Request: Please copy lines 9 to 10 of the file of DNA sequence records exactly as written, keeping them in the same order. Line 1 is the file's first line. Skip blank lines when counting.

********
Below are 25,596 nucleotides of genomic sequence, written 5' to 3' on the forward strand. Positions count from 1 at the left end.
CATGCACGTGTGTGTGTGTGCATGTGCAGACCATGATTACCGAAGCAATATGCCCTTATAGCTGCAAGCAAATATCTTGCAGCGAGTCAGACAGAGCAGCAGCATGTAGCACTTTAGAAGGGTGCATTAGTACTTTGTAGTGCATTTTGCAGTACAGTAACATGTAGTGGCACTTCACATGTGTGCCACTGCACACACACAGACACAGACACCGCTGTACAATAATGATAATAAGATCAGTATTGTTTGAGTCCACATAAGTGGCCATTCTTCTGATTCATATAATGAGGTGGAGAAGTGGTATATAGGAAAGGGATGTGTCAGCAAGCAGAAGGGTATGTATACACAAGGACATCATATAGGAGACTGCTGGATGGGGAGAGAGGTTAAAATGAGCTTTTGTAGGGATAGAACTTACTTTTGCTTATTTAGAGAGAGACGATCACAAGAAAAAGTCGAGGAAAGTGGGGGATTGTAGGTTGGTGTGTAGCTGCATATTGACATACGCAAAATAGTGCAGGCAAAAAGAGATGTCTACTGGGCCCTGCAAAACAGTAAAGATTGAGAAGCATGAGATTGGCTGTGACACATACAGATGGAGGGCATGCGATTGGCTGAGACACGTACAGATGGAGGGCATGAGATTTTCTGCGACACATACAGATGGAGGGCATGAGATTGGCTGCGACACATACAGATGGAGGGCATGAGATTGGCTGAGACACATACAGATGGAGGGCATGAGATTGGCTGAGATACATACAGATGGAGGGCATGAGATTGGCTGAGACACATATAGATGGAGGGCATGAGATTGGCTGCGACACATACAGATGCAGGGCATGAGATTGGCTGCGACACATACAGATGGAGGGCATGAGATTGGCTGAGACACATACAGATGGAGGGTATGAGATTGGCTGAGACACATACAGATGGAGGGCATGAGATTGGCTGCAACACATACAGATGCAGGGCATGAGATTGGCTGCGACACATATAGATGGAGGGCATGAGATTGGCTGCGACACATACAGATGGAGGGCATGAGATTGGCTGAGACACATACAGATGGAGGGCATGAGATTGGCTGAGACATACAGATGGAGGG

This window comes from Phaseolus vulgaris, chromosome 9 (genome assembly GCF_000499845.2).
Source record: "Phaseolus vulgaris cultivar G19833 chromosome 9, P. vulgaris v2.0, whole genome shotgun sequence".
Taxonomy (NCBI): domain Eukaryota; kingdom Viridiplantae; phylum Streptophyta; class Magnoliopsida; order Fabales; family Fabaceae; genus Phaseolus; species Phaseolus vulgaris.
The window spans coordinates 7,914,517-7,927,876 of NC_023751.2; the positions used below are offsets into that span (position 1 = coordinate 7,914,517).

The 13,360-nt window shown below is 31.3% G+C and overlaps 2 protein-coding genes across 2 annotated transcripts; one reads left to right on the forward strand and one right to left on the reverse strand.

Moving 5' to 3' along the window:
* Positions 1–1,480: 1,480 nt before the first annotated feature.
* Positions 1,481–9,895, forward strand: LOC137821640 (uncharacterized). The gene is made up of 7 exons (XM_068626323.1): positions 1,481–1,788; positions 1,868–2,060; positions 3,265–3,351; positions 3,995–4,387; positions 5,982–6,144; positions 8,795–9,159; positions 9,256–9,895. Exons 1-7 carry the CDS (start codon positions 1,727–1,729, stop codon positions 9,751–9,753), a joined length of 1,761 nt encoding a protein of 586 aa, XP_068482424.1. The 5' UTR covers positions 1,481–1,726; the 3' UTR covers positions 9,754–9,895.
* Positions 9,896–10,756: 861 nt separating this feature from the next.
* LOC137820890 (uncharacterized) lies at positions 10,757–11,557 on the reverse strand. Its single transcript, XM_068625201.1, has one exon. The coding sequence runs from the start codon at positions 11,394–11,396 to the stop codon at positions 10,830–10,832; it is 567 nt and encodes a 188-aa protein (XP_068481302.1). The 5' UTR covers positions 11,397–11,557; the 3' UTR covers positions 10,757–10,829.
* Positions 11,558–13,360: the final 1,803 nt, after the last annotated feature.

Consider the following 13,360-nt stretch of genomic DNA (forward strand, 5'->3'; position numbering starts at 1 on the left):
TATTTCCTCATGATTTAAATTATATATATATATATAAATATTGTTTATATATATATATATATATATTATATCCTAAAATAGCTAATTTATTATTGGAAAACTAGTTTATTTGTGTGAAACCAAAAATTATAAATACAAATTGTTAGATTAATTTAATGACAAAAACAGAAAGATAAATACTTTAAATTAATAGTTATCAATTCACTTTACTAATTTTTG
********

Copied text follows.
* Positions 1–1,480: 1,480 nt before the first annotated feature.
* Positions 1,481–9,895, forward strand: LOC137821640 (uncharacterized). The gene is made up of 7 exons (XM_068626323.1): positions 1,481–1,788; positions 1,868–2,060; positions 3,265–3,351; positions 3,995–4,387; positions 5,982–6,144; positions 8,795–9,159; positions 9,256–9,895. Exons 1-7 carry the CDS (start codon positions 1,727–1,729, stop codon positions 9,751–9,753), a joined length of 1,761 nt encoding a protein of 586 aa, XP_068482424.1. The 5' UTR covers positions 1,481–1,726; the 3' UTR covers positions 9,754–9,895.